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Construction site storm water permits

Important notice:
The construction site storm water e-permitting system

The Wisconsin DNR is implementing an online permit application system for the construction site storm water permit program. Using the e-permitting system to apply for the construction site storm water permit will be required as of September, 14, 2015, after which paper applications will no longer be accepted.

On July 29, 2015, the DNR held an informational webinar to provide an overview of the e-permitting system and explain the application steps and process. The webinar was recorded for later viewing.

DNR’s E-permitting system is now available for WRAPP submission

Using the e-permitting system to apply for the construction site storm water permit will be required as of September, 14, 2015.

The e-permitting system does not require any special software and is completely web-based and available using any internet browser. To begin, go to water permit applications.

How to get started

You should first watch the short instructional training videos available and review this help document that guides you through the process. The videos and help document explain how to create a Web Access Management System (WAMS) ID, how to access and complete an electronic permit application, and how to include attachments. (The DNR’s e-permitting system requires a WAMS ID to create and submit an online water permit application and ensures your personal information, payment information, and digital signature are secure. If you already have a WAMS ID, you can use it to access the e-permitting system and do not need to create another.)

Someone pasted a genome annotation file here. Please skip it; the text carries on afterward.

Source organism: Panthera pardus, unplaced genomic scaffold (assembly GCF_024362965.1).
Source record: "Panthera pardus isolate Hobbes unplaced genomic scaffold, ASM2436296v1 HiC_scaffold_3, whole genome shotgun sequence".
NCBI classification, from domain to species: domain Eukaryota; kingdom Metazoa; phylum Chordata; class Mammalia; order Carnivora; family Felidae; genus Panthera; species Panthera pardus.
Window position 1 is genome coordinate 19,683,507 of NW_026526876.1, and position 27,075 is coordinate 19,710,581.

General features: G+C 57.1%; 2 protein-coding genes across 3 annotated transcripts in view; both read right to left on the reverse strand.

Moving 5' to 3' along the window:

After logging into the e-permitting system with your WAMS ID, if at any time you have questions, concerns, or comments, please use the “Ask for Help” feature available under “Support” on the left menu.

The DNR’s construction site permit requires landowners to install practices to help decrease the amount of sediment that pollutes Wisconsin’s waterways from construction projects. Land disturbance during a construction project exposes bare soil which can erode during storm events. Practices help decrease the amount of sediment that runs off during a storm event.

Erosion control plans contain specific practices to reduce erosion, divert storm water from disturbed or exposed construction site areas, and trap and control the transport of sediment and other pollutants. Construction site permits contain requirements for controlling erosion and storm water during construction as well as managing storm water runoff after construction is completed.

water breaking through an earthen bank

Construction site erosion control,
Photo by Pete Wood

Last revised: Thursday September 10 2015